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Local Company Pockets Worker’s Wages, Tax Dollars, Whistleblowers say

Monday, October 27, 2014

 

Jose Tandy and workers claim Cornerstone Janitorial hired undocumented immigrants and then pocketed their wages

A local janitorial company that has worked on publicly-funded projects has been shortchanging its workers and pocketing their wages, according to the claims of whistleblowers.

Wage theft complaints against Cornerstone Janitorial Service of Hillsboro have been filed in Oregon and Washington and whistleblowers allege that the company hires undocumented immigrants and takes taxpayer-funded wages that rightfully belong to workers.

In response, Cornerstone tells GoLocalPDX it only hires legal residents and pays the proper wages.

But an investigation by GoLocalPDX has found that in some cases workers are only paid $12 an hour on jobs that should have been compensated at an hourly rate of $36.

“This is discrimination and racism,” Jose Tandy told GoLocalPDX in Spanish. “I’m being robbed.”

Tandy, a resident of Southeast Portland, is an undocumented resident who moved to Oregon from Mexico ten years ago.  Tandy works in unskilled labor, like construction and janitorial services.  He said with Cornerstone he only makes $12-$13 an hour and he’s always been paid in cash.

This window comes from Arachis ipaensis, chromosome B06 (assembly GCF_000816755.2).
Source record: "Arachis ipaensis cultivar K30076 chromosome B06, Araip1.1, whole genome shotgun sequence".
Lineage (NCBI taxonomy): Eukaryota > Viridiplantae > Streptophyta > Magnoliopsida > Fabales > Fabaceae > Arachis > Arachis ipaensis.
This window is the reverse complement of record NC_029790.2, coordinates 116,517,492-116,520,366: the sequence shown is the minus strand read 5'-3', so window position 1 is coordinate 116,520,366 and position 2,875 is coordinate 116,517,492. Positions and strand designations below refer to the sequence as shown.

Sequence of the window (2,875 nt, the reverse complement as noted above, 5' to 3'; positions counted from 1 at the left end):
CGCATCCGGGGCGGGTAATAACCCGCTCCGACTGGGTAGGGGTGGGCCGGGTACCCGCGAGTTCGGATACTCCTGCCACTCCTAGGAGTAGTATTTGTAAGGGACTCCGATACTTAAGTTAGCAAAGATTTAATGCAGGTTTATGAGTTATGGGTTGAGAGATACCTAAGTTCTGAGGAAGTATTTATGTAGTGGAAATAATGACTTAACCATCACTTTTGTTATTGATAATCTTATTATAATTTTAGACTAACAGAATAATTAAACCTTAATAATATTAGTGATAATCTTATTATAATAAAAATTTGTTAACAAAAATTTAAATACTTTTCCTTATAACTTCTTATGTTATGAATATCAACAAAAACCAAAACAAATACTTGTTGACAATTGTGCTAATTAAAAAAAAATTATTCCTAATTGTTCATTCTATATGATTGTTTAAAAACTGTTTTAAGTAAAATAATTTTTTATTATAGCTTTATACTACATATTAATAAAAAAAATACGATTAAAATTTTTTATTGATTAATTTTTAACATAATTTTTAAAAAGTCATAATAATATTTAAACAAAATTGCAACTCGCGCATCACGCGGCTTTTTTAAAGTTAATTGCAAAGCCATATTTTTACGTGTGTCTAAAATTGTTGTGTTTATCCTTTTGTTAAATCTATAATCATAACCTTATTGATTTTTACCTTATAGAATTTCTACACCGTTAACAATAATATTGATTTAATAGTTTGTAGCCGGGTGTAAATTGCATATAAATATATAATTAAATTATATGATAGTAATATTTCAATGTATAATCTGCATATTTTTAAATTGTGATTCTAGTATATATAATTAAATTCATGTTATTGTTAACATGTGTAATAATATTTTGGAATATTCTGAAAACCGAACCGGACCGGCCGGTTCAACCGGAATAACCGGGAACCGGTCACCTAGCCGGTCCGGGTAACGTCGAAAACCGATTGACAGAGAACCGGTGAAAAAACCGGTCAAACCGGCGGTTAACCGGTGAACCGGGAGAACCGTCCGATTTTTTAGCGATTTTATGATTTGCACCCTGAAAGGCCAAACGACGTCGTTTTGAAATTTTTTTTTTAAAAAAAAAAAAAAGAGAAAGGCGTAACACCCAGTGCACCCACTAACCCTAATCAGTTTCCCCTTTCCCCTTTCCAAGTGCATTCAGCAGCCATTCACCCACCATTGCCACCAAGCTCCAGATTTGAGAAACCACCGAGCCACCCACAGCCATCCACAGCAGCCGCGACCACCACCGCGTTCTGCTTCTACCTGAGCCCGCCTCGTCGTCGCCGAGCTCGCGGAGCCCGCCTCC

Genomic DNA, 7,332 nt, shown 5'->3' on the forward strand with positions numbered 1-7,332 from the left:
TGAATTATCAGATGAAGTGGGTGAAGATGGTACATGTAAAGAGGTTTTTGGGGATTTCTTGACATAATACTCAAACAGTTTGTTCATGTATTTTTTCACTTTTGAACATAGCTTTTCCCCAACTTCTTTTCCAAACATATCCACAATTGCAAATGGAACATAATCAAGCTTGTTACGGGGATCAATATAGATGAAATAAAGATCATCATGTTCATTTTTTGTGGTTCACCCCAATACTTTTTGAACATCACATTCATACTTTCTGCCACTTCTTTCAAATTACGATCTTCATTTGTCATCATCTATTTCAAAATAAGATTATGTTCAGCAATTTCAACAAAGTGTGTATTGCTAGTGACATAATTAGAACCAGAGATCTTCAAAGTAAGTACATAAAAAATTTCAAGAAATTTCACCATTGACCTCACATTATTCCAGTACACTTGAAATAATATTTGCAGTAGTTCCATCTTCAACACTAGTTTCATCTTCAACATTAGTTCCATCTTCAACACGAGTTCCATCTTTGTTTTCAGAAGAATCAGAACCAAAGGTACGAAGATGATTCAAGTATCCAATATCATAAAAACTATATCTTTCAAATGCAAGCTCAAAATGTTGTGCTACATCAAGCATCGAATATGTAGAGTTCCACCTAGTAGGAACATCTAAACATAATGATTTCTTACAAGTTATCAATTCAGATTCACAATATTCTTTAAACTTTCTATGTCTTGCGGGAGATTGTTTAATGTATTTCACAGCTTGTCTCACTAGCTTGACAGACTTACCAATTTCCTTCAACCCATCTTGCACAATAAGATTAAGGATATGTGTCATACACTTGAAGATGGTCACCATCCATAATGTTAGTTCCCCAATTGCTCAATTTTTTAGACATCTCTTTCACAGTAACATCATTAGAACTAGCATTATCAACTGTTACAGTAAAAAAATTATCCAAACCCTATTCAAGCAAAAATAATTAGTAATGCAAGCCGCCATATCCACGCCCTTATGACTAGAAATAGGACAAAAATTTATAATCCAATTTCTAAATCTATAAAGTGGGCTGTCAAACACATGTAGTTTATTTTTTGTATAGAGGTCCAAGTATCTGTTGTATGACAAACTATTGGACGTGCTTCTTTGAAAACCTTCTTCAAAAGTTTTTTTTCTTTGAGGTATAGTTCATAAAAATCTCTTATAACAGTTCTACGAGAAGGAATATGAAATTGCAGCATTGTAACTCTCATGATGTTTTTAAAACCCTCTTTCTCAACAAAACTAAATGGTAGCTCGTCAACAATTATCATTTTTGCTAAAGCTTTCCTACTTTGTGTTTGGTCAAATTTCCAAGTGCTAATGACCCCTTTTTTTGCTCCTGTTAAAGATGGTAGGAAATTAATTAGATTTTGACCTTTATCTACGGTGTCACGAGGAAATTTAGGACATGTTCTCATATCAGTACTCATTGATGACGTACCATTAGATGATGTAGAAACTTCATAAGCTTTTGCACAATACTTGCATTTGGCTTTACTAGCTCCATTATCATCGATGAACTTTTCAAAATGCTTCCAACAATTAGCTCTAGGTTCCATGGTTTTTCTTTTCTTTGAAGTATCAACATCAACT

The problems is, when the Cornerstone works on a construction project paid by tax dollars and public funds, contractors are obligated to pay the “prevailing wage.”

Prevailing wages are determined through a complex formula, but laborers like Tandy working in Portland qualify for a mandated wage of $36 an hour. It's a wage Tandy said he’s never received.

Other workers have come forward to talk to GoLocalPDX, or been located through its investigation, and they all claim that on large public projects they’ve been paid low wages and always in cash.

“He’s making a mockery of me,” said Tandy of Cornerstone Janitorial owner, Sang Nam.

Nam is a Korean immigrant himself.  That allows him to apply for work as a minority contractor, which can be a big advantage on taxpayer-funded jobs.

“I don’t think there’s anything wrong with what I’ve done,” Nam said of the charges.

Public Projects Mandated Wages

Cornerstone has worked as a construction site cleanup subcontractor for some of the largest construction firms in the region, including Swedish mega-firm Skanska and locally based Hoffman Construction.

At least ten major projects have been called into question by whistleblowers and complaints filed with state labor agencies.